Iron deficiency is the most common nutritional deficiency worldwide, with almost 10 percent of women being considered iron deficient.
Iron is an essential mineral nutrient that is required for helping transport oxygen throughout the blood. When there isn’t enough iron in the bloodstream, the body cannot get the amount of oxygen it requires to function optimally which may lead to fatigue, shortness of breath and eventually anemia.
Are your symptoms caused by iron deficiency?
The most common symptoms include:
- Mood changes
- Fast heartbeat or shortness of breath
- Dizziness or lightheadedness
- Cold hands and feet
- Hair loss or thinning
What causes iron deficiency?
Iron deficiency can be caused by a low intake of iron in the diet, poor absorption of iron due to digestive issues or blood loss from long, heavy periods.
I have symptoms of iron deficiency, but my doctor told me my iron levels are “normal”!
Sadly, the “normal” range for iron is much too broad so you can technically be in the “normal” range and still have iron levels that are much too low. Most women feel their best with a ferritin level (storage iron) above 50 whereas for optimal thyroid function and hair growth, it’s best to be above 70 (note: it’s rare to see a woman who still has her period with a ferritin above 70). The problem is, the normal range can start as low as 5-12 which means many women aren’t being properly diagnosed and treated.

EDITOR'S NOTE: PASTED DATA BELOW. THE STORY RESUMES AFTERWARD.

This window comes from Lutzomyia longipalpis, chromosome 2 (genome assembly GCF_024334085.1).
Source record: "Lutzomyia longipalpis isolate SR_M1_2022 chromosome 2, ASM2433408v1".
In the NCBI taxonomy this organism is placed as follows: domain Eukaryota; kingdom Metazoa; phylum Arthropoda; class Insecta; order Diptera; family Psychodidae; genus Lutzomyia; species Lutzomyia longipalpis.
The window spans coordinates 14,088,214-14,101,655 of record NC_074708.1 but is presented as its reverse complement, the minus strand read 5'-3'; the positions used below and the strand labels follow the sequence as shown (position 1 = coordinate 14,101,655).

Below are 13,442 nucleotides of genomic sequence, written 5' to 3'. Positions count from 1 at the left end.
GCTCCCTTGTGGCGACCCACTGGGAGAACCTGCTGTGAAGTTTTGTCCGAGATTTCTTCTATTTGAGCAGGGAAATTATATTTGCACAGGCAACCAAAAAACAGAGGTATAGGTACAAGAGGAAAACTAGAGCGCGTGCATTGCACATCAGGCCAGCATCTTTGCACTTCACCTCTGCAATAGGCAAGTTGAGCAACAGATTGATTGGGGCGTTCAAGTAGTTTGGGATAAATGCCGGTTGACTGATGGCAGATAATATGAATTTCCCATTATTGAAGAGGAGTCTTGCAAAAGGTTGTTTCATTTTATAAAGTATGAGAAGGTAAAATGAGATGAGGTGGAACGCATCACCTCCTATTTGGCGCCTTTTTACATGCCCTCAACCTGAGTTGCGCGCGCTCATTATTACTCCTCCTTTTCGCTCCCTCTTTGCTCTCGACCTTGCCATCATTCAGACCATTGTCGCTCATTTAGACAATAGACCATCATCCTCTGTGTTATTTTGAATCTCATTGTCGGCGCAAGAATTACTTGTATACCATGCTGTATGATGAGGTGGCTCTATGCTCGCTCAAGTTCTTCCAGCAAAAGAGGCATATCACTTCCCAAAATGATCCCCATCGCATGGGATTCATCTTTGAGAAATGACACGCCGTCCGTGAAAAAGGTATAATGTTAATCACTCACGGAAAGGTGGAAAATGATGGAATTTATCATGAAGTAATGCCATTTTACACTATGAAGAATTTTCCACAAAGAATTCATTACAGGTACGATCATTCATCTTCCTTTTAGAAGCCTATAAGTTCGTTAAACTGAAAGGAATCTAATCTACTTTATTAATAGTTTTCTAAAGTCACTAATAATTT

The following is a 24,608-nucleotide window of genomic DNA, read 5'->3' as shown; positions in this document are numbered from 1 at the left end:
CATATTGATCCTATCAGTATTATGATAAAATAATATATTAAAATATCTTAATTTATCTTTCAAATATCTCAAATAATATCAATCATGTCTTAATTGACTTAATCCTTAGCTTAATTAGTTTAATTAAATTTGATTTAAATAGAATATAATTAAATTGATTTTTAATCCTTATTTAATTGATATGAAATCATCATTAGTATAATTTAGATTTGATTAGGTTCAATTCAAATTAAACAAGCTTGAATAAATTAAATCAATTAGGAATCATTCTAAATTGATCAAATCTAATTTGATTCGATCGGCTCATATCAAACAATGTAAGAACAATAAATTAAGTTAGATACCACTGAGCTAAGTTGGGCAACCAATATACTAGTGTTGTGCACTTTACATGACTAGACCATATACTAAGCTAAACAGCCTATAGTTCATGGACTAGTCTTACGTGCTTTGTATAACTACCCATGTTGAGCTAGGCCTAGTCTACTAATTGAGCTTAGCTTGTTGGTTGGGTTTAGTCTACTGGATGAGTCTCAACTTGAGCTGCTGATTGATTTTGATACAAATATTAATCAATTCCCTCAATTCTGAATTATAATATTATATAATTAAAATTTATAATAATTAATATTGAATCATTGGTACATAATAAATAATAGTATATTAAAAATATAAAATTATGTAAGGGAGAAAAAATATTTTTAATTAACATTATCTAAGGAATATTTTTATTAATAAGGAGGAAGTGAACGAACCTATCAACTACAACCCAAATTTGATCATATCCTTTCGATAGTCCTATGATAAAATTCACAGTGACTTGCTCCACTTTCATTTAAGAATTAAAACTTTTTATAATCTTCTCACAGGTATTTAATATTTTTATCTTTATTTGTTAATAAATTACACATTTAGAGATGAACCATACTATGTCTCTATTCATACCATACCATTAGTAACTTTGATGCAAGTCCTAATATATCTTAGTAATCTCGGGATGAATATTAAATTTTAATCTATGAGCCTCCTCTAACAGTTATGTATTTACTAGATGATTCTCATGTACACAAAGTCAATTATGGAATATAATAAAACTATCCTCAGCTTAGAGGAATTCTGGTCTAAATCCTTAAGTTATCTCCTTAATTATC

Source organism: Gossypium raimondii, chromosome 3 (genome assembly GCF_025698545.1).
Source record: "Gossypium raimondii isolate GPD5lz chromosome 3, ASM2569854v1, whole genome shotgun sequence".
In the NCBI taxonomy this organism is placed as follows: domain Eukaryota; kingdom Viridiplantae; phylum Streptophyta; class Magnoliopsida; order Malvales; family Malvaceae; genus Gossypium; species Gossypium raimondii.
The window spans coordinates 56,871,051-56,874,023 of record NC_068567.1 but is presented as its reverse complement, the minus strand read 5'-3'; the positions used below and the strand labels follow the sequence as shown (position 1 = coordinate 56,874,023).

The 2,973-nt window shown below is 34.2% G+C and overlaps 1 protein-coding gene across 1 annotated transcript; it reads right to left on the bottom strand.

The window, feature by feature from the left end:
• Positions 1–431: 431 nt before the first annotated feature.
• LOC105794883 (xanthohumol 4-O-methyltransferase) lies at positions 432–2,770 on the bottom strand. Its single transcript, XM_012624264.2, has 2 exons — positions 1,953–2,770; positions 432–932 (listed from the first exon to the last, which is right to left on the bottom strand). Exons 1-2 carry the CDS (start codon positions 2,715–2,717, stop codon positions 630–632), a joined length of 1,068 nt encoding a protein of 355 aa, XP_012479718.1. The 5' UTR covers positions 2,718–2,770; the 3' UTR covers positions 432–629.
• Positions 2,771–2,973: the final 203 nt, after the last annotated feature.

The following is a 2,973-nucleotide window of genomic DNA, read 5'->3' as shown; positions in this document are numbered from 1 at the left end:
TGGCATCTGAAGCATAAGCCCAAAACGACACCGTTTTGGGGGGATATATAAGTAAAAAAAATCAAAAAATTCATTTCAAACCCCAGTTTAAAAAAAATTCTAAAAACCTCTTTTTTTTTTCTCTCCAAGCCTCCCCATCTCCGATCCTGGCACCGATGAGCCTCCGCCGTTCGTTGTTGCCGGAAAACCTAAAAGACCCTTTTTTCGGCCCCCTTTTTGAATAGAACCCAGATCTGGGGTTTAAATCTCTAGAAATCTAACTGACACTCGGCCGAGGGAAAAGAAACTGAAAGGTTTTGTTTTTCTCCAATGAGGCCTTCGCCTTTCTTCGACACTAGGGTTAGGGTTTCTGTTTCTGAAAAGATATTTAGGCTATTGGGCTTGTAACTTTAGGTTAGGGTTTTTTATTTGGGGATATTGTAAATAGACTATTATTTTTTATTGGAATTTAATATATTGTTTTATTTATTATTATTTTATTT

How can I find out if I have iron deficiency?
A simple blood test looking at your ferritin levels can check your iron levels. Don’t assume that your iron levels are fine because your hemoglobin (red blood cells) are normal. Hemoglobin is not the same as testing your actual iron levels. Your MD or Naturopathic Doctor can run these tests for you.
Which foods can I eat to increase my iron?
- Grass-fed beef
- Dark chocolate
- Black beans